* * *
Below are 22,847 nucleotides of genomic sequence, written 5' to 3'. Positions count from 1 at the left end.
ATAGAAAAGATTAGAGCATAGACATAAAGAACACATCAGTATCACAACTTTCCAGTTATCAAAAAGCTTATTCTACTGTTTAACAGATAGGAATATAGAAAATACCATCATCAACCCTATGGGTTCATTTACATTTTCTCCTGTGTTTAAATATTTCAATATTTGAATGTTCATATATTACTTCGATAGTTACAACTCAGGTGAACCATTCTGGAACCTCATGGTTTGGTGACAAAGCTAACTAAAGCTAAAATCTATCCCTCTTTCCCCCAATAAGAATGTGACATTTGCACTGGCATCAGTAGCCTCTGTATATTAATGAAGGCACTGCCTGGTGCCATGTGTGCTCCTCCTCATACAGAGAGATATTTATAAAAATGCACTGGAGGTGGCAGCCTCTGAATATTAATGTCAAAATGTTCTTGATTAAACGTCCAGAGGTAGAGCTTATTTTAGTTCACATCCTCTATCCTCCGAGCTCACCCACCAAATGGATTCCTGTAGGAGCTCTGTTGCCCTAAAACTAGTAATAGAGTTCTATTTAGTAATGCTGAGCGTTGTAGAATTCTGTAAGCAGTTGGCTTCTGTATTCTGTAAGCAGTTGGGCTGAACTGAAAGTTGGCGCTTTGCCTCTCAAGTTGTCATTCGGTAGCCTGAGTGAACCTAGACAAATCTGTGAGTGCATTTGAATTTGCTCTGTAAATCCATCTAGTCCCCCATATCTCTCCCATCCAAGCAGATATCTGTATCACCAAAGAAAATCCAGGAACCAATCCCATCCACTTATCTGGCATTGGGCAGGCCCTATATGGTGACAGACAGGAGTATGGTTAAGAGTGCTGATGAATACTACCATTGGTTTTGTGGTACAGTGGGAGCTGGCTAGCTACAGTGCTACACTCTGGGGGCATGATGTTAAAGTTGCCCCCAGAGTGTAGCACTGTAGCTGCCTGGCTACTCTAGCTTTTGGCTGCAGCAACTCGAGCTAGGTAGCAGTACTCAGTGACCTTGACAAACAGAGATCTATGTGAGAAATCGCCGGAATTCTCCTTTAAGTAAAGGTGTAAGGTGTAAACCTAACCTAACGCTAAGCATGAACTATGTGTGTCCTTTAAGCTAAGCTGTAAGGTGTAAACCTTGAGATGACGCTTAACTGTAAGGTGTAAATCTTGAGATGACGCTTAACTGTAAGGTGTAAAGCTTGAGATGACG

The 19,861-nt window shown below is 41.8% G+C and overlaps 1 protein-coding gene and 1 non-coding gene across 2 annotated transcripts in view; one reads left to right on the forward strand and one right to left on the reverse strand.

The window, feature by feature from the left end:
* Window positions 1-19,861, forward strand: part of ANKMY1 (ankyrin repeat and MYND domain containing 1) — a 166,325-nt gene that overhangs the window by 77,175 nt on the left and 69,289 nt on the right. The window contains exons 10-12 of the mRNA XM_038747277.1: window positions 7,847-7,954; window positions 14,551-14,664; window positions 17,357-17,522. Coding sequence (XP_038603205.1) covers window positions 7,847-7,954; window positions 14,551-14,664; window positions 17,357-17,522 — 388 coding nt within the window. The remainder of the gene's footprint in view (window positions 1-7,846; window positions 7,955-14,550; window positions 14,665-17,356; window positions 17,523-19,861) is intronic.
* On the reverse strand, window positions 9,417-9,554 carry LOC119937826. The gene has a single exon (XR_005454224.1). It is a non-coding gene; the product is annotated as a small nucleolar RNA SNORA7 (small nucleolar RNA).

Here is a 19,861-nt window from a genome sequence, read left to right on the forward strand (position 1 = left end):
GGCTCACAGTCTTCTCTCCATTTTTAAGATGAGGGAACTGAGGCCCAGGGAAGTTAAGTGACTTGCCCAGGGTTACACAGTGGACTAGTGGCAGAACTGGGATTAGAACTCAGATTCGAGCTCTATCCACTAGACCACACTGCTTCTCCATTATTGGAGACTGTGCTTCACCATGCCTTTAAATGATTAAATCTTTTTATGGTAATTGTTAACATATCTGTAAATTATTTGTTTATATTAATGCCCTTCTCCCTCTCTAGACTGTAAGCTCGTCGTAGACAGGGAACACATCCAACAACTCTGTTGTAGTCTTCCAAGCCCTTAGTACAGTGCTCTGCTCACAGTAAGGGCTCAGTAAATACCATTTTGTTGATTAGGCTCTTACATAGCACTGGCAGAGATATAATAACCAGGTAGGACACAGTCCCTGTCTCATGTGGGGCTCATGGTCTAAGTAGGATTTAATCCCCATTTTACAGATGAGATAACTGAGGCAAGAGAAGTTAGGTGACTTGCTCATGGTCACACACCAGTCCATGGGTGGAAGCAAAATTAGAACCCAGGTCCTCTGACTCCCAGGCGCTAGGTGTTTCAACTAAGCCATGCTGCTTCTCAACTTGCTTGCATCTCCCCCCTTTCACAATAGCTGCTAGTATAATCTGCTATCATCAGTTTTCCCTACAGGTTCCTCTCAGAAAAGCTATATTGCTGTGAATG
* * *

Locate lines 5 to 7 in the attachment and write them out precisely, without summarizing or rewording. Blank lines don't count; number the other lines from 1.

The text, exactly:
* Window positions 1-19,861, forward strand: part of ANKMY1 (ankyrin repeat and MYND domain containing 1) — a 166,325-nt gene that overhangs the window by 77,175 nt on the left and 69,289 nt on the right. The window contains exons 10-12 of the mRNA XM_038747277.1: window positions 7,847-7,954; window positions 14,551-14,664; window positions 17,357-17,522. Coding sequence (XP_038603205.1) covers window positions 7,847-7,954; window positions 14,551-14,664; window positions 17,357-17,522 — 388 coding nt within the window. The remainder of the gene's footprint in view (window positions 1-7,846; window positions 7,955-14,550; window positions 14,665-17,356; window positions 17,523-19,861) is intronic.
* On the reverse strand, window positions 9,417-9,554 carry LOC119937826. The gene has a single exon (XR_005454224.1). It is a non-coding gene; the product is annotated as a small nucleolar RNA SNORA7 (small nucleolar RNA).

Here is a 19,861-nt window from a genome sequence, read left to right on the forward strand (position 1 = left end):